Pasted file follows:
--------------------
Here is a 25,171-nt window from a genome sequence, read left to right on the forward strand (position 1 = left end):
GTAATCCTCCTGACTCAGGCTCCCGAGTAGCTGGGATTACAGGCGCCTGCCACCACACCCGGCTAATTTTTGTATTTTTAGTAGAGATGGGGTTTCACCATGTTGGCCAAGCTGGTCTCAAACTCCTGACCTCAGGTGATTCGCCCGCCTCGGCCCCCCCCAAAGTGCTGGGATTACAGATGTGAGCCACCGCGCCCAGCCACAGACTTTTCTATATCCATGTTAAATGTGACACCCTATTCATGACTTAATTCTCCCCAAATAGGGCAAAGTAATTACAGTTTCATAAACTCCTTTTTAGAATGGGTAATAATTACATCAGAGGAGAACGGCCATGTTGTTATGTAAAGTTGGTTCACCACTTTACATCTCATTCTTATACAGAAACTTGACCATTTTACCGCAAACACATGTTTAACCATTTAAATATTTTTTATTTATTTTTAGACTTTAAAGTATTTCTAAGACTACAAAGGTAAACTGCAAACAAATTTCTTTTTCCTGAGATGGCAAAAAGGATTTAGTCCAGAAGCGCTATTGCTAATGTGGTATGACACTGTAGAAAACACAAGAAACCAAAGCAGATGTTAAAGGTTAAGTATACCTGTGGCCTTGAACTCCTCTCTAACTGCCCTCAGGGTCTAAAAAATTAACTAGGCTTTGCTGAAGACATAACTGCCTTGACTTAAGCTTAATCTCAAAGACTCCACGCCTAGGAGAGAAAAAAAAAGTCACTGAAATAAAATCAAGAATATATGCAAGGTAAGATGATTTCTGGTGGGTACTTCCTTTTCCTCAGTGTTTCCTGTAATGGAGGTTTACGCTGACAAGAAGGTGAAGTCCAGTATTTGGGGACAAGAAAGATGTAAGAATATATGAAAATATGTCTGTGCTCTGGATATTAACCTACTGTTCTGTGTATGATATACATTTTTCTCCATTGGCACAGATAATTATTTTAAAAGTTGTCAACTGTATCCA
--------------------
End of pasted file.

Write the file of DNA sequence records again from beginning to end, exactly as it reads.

Here is a 25,171-nt window from a genome sequence, read left to right on the forward strand (position 1 = left end):
GTAATCCTCCTGACTCAGGCTCCCGAGTAGCTGGGATTACAGGCGCCTGCCACCACACCCGGCTAATTTTTGTATTTTTAGTAGAGATGGGGTTTCACCATGTTGGCCAAGCTGGTCTCAAACTCCTGACCTCAGGTGATTCGCCCGCCTCGGCCCCCCCCAAAGTGCTGGGATTACAGATGTGAGCCACCGCGCCCAGCCACAGACTTTTCTATATCCATGTTAAATGTGACACCCTATTCATGACTTAATTCTCCCCAAATAGGGCAAAGTAATTACAGTTTCATAAACTCCTTTTTAGAATGGGTAATAATTACATCAGAGGAGAACGGCCATGTTGTTATGTAAAGTTGGTTCACCACTTTACATCTCATTCTTATACAGAAACTTGACCATTTTACCGCAAACACATGTTTAACCATTTAAATATTTTTTATTTATTTTTAGACTTTAAAGTATTTCTAAGACTACAAAGGTAAACTGCAAACAAATTTCTTTTTCCTGAGATGGCAAAAAGGATTTAGTCCAGAAGCGCTATTGCTAATGTGGTATGACACTGTAGAAAACACAAGAAACCAAAGCAGATGTTAAAGGTTAAGTATACCTGTGGCCTTGAACTCCTCTCTAACTGCCCTCAGGGTCTAAAAAATTAACTAGGCTTTGCTGAAGACATAACTGCCTTGACTTAAGCTTAATCTCAAAGACTCCACGCCTAGGAGAGAAAAAAAAAGTCACTGAAATAAAATCAAGAATATATGCAAGGTAAGATGATTTCTGGTGGGTACTTCCTTTTCCTCAGTGTTTCCTGTAATGGAGGTTTACGCTGACAAGAAGGTGAAGTCCAGTATTTGGGGACAAGAAAGATGTAAGAATATATGAAAATATGTCTGTGCTCTGGATATTAACCTACTGTTCTGTGTATGATATACATTTTTCTCCATTGGCACAGATAATTATTTTAAAAGTTGTCAACTGTATCCA